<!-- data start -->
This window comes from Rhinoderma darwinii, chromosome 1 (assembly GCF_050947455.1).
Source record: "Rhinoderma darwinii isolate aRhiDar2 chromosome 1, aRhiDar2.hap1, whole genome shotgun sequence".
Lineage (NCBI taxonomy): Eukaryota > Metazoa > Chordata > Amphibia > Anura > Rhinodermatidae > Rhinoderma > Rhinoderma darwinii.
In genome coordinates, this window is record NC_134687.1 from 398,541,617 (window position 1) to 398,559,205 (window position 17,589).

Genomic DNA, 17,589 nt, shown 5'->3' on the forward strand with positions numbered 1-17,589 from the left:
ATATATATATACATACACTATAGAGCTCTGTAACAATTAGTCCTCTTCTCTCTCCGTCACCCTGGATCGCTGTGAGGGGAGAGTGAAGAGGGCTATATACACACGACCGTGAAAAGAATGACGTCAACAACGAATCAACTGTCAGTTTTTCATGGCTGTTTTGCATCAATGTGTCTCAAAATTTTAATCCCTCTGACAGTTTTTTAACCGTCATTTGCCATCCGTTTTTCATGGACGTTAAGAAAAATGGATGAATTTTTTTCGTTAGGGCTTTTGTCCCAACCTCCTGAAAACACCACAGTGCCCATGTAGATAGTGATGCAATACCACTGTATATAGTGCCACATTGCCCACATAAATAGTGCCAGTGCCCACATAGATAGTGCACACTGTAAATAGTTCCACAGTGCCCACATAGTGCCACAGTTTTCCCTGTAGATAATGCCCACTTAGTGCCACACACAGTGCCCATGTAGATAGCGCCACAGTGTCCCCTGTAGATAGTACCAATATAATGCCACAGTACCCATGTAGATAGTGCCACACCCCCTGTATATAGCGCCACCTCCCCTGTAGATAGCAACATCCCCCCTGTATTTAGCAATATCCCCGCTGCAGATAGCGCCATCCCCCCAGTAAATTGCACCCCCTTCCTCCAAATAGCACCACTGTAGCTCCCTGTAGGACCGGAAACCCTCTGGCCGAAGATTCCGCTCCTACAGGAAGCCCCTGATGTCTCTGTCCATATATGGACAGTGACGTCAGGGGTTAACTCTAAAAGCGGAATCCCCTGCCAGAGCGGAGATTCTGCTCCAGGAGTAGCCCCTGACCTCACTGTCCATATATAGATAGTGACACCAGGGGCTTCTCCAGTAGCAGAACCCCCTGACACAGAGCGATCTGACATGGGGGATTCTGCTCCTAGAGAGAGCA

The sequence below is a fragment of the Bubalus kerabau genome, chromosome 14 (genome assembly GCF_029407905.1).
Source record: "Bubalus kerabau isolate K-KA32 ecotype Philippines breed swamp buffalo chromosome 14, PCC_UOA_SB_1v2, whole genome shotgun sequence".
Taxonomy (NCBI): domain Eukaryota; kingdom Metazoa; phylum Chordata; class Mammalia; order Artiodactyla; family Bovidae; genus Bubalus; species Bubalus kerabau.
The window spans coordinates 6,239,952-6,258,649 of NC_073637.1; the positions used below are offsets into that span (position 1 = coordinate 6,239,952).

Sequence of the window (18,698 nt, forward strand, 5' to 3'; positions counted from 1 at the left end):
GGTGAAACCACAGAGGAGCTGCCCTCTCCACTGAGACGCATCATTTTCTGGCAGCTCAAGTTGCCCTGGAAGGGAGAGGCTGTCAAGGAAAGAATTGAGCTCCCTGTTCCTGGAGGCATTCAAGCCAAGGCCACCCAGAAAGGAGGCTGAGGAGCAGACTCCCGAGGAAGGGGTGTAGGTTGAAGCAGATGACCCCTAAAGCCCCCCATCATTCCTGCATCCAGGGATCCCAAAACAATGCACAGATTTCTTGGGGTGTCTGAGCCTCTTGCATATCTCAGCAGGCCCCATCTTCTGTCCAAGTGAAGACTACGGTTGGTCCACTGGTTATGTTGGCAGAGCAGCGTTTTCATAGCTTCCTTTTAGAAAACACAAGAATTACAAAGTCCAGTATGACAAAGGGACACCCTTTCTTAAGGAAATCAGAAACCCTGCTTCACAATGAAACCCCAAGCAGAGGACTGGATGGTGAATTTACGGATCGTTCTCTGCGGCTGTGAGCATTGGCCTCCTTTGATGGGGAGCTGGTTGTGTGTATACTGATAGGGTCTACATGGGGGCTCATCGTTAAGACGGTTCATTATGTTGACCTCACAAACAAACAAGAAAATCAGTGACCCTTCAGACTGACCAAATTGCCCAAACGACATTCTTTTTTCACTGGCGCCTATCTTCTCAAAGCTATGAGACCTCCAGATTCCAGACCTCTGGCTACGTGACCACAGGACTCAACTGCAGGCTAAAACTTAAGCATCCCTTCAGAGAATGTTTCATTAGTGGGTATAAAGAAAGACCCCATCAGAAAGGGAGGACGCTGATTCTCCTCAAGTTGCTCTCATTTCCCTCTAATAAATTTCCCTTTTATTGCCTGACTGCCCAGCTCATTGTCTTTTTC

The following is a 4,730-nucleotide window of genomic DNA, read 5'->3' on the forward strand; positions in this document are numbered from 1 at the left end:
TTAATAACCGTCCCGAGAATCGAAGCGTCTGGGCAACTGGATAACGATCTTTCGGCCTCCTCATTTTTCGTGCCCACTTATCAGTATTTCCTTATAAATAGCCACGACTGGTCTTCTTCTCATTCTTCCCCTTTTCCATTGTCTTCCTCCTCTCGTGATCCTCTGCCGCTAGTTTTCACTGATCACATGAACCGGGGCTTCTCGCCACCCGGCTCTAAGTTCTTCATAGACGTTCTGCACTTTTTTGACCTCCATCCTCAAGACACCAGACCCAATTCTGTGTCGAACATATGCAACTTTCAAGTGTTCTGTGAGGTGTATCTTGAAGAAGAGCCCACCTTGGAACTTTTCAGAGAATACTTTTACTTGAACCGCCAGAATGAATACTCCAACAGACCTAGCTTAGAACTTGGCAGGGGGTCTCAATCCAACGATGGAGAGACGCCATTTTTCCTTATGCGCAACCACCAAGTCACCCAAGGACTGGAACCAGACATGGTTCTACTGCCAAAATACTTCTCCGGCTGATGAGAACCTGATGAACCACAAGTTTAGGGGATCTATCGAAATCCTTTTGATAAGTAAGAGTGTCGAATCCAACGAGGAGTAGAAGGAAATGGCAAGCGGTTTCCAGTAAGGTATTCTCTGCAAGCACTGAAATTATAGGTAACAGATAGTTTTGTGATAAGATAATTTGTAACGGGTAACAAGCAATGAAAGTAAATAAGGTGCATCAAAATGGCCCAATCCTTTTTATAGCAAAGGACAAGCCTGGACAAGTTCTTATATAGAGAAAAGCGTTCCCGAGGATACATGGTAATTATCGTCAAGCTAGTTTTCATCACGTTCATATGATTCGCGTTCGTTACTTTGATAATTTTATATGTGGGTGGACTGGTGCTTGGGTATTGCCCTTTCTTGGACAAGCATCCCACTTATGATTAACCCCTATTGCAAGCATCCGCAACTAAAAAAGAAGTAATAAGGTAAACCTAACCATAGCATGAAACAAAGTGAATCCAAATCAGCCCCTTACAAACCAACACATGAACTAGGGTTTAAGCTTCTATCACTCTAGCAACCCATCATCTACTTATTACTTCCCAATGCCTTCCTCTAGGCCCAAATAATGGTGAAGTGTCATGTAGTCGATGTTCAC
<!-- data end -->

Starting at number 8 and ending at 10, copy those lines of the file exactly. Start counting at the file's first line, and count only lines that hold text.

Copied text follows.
Source record: "Bubalus kerabau isolate K-KA32 ecotype Philippines breed swamp buffalo chromosome 14, PCC_UOA_SB_1v2, whole genome shotgun sequence".
Taxonomy (NCBI): domain Eukaryota; kingdom Metazoa; phylum Chordata; class Mammalia; order Artiodactyla; family Bovidae; genus Bubalus; species Bubalus kerabau.
The window spans coordinates 6,239,952-6,258,649 of NC_073637.1; the positions used below are offsets into that span (position 1 = coordinate 6,239,952).